PR: Consent. For graduate students not seeking coursework credit but who wish to meet residency requirements, use the University's facilities, and participate in its academic and cultural programs. Note: Graduate students who are not actively involved in coursework or research are entitled through enrollment in their department's 699/799 Graduate Colloquium to consult with graduate faculty, participate in both formal and informal academic activities sponsored by their program, and retain all of the rights and privileges of duly enrolled students. Grading is P/F; colloquium credit may not be counted against credit requirements for masters programs. Registration for one credit of 699/799 graduate colloquium satisfies the University requirement of registration in the semester in which graduation occurs.

SM 790. Teaching Practicum. 1-3 Hours.

PR: Consent. Supervised practice in college teaching of sport studies. Note: This course is intended to insure that graduate assistants are adequately prepared and supervised when they are given college teaching responsibility. It will also present a mechanism for students not on assistantships to gain teaching experience. (Grading will be P/F.).

SM 791. Advanced Topics. 1-6 Hours.

PR: Consent. Investigation of advanced topics not covered in regularly scheduled courses.

SM 792. Directed Study. 1-6 Hours.

Directed study, reading, and/or research.

SM 793. Special Topics. 1-6 Hours.

A study of contemporary topics selected from recent developments in the field.

SM 794. Seminar. 1-6 Hours.

Special seminars arranged for advanced graduate students.

SM 795. Independent Study. 1-9 Hours.

Faculty supervised study of topics not available through regular course offerings.

SM 796. Graduate Seminar. 1 Hour.

PR: Consent. Each graduate student will present at least one seminar to the assembled faculty and graduate student body of his or her program.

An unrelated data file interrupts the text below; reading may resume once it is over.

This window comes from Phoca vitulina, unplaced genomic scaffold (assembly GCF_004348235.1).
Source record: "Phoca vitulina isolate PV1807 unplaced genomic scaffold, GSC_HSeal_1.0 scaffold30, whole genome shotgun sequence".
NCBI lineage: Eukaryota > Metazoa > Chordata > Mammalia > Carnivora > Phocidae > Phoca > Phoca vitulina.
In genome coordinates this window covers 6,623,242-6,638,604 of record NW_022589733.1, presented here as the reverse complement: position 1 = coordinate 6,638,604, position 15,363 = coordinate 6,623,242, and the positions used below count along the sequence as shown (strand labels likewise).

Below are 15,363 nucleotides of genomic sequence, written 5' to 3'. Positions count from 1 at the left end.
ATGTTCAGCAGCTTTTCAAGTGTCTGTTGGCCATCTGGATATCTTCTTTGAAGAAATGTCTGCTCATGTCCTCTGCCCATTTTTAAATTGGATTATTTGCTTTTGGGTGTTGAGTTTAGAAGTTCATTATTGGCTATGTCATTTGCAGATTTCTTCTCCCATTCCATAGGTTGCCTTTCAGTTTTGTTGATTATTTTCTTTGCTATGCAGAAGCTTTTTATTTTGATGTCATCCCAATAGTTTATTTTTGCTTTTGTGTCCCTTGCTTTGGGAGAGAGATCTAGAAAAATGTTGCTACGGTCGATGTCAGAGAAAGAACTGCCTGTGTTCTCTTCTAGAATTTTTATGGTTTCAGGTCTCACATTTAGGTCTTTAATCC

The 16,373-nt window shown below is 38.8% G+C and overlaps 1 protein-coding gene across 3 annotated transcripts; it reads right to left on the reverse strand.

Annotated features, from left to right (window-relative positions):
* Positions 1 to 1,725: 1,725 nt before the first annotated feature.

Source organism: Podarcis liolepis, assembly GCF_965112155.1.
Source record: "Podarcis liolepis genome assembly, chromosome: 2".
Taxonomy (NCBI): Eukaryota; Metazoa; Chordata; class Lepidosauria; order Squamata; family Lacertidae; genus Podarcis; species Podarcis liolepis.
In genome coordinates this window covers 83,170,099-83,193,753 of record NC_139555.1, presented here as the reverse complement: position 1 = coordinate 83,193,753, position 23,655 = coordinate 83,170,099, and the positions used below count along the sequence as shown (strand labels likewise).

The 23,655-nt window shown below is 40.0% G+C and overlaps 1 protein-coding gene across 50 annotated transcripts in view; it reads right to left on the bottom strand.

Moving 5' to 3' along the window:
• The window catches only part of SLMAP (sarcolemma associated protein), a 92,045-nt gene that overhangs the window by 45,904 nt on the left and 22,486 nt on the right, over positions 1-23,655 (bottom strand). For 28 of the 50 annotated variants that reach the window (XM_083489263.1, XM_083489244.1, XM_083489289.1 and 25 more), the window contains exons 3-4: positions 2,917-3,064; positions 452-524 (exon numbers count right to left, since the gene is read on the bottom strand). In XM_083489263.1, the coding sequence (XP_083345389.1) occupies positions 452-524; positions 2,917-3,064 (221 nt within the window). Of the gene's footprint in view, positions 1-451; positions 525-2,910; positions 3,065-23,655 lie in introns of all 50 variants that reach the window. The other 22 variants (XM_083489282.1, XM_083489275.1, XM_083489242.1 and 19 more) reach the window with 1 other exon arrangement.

SM 797. Research. 1-15 Hours.

PR: Consent. Research activities leading to thesis, problem report, research paper or equivalent scholarly project, or a dissertation. (Grading may be S/U.).

SM 798. Thesis or Dissertation. 1-6 Hours.

PR: Consent. This is an optional course for programs that wish to provide formal supervision during the writing of student reports (698), or dissertations (798). Grading is normal.

SM 799. Graduate Colloquium. 1-6 Hours.

PR: Consent. For graduate students not seeking coursework credit but who wish to meet residency requirements, use the University's facilities, and participate in its academic and cultural programs. Note: Graduate students who are not actively involved in coursework or research are entitled, through enrollment in their department's 699/799 Graduate Colloquium to consult with graduate faculty, participate in both formal and informal academic activities sponsored by their program, and retain all the rights and privileges of duly enrolled students. Grading is P/F; colloquium credit may not be counted against credit requirements for masters programs. Registration for one credit of 699/799 graduate colloquium satisfies the University requirement of registration in the semester in which graduation occurs.


Faculty

Associate Professors

  • Gonzalo Bravo - Ph.D. (Ohio State University)
  • Dennis Floyd Jones - Ph.D. (University of Pittsburgh)
  • Cindy Lee - Ph.D. (Ohio State University)

Teaching Associate Professors

  • Gary Lhotsky - Ed.D. (Florida State University)

Adjunct Instructors

  • William Alsop - Ed.D. (West Virginia University)
  • Andro Barnett - Ph.D. (Temple University)
  • Phil Caskey - M.A. (West Virginia University)
  • Brad Cox - M.S. (West Virginia University)
  • Rosa D'Amico-Lopez - Ph.D. (University of Australia)
  • Anna Devito - Ph.D. (Syracuse University)
  • Charles Fisher - M.S. (West Virginia University)
  • Christopher Miller - J.D. - (West Virginia University)
  • Leslie Poolman - Ed.D. (West Virginia University)
  • Richard Wilson - J.D. (West Virginia University)